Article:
This was the first time that I visited Carnegie Mellon University's motion capture lab. I actually have never been in a motion capture lab, which was pretty cool. I was surprised that the suit that tracks the movement in this particular lab was only 50 markers. Without the suit there would be more noise in picking up different kinds of movement. The realized that the different animation videos that were shown in class were either done by Jessica Hodgins or Moshe Mahler. But seeing this data driven data and seeing that Siggraph has an interest for it makes me want to look at other opportunities that CMU might have when it comes to animation and research.
I knew about keyframing animation, motion capture and physical simulation based animation but I didn't know about procedural animation. Procedural animation is pretty interesting to me and it reminds me of crowd simulations. I'm guessing it it like crowd simulations since one of the pictures that Dr. Pollard but in her presentation for it was a crowd scene from Happy Feet. I liked that no matter what it looked like different kinds of animations can reference each other and you could potentially use keyframing as a reference and build your way up from there. I would really like to look into some of these further and maybe combine them in some way for my final project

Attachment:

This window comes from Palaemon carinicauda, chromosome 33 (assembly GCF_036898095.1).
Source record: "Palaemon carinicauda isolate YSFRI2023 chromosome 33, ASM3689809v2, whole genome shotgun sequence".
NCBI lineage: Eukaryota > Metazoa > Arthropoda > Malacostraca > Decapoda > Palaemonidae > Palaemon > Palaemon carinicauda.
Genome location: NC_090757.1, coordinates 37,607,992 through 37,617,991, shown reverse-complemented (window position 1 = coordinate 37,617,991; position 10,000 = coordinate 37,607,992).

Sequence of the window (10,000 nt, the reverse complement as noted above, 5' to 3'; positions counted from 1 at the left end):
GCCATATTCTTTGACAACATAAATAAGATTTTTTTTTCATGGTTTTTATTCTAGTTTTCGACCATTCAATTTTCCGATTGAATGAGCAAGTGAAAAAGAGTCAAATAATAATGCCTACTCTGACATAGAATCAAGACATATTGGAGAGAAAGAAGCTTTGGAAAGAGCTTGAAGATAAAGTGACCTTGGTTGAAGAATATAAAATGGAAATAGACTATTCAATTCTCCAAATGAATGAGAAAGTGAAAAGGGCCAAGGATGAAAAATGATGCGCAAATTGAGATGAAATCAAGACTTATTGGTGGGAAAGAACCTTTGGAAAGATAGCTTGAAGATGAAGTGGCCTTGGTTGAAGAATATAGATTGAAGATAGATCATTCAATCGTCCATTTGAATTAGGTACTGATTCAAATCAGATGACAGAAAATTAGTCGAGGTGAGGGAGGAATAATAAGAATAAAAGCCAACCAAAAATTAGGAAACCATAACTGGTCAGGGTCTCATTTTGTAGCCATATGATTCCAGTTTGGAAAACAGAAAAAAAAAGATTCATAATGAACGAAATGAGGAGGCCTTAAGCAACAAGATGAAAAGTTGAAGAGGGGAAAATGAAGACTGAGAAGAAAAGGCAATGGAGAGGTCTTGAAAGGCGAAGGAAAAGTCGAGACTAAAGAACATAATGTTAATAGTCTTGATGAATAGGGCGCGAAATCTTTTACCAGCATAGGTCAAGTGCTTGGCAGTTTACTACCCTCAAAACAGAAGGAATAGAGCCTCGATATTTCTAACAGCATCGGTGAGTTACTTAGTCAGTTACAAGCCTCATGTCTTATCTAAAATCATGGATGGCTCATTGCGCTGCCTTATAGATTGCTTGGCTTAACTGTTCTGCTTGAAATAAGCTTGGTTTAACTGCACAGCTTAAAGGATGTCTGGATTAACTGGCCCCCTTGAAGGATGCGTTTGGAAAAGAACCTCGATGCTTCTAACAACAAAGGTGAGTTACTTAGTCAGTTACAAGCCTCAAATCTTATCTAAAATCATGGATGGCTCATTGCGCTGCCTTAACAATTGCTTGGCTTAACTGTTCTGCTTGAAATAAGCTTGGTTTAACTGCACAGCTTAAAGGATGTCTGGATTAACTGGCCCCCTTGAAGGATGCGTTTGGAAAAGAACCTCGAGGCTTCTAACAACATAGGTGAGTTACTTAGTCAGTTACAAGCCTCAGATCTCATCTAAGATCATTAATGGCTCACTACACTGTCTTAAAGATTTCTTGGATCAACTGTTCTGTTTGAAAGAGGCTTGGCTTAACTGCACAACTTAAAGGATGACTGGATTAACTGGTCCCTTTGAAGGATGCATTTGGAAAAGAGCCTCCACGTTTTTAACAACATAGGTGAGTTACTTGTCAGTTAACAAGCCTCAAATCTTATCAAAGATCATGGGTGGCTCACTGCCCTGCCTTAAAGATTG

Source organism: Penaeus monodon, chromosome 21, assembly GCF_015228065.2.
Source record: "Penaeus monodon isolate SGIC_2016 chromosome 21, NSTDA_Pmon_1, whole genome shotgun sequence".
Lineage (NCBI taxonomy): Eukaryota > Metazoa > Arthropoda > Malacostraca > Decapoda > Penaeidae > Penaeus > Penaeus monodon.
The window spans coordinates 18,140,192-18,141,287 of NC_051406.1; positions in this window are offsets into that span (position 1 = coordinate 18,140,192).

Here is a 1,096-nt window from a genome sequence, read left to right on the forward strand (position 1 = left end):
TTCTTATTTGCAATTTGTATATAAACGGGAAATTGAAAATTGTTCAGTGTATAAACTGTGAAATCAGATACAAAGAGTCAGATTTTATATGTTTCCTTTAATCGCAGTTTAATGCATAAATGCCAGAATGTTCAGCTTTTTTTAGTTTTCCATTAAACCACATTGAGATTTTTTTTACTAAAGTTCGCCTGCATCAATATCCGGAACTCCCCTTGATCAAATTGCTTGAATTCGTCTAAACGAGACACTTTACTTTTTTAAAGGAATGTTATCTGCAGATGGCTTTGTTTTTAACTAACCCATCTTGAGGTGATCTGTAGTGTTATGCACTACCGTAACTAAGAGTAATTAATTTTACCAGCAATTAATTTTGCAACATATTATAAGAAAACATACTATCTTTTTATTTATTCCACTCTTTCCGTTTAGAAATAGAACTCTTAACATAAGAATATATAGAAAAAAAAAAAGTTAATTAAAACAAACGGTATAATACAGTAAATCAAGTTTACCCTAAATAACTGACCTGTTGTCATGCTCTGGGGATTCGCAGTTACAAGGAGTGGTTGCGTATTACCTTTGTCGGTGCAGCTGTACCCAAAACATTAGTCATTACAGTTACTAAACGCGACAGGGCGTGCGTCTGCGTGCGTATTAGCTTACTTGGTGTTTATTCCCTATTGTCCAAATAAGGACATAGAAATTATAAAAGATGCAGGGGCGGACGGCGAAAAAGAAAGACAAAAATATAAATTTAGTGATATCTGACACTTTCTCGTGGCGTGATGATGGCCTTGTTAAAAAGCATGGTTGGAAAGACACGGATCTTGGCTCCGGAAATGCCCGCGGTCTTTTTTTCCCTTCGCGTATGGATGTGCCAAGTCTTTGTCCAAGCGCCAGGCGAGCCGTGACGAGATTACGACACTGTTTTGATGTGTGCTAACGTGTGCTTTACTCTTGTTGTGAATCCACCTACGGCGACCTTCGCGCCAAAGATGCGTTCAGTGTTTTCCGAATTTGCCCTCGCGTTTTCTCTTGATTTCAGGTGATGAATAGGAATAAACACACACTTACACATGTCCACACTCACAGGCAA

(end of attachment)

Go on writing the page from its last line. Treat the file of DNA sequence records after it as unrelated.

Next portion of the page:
I like how we were given a paper to look at ahead of time and expand on it in class. I had read it before we went over it and it was nice to address certain questions that I had about it. Especially since one of the authors of the paper was giving a presentation that same day. I didn't think we would talk fluids in the human body such as the lungs and the veins. These are very important since they move in a very particular way. It was interesting to see someone who was interested in fluid simulation in the human body that was not in the medical field.
In class today we talked about different kinds of traditional animation, which included motion capture, rigging/ skinning, style/personality. For skinning someone from Disney might talk weight, and balance for a character. I thought it was interesting how we talked about different kinds of simulations. I'm very interested in doing simulation based animations in the future. I knew a little about Fluid simulations but I didn't know that particle simulations are more Lograngian based and flid simulations are more Eulerian based. There are other things that we talked about such as "Are point Based simulators going to take over the world". I also like how we could potentially tie robotics into animation as well.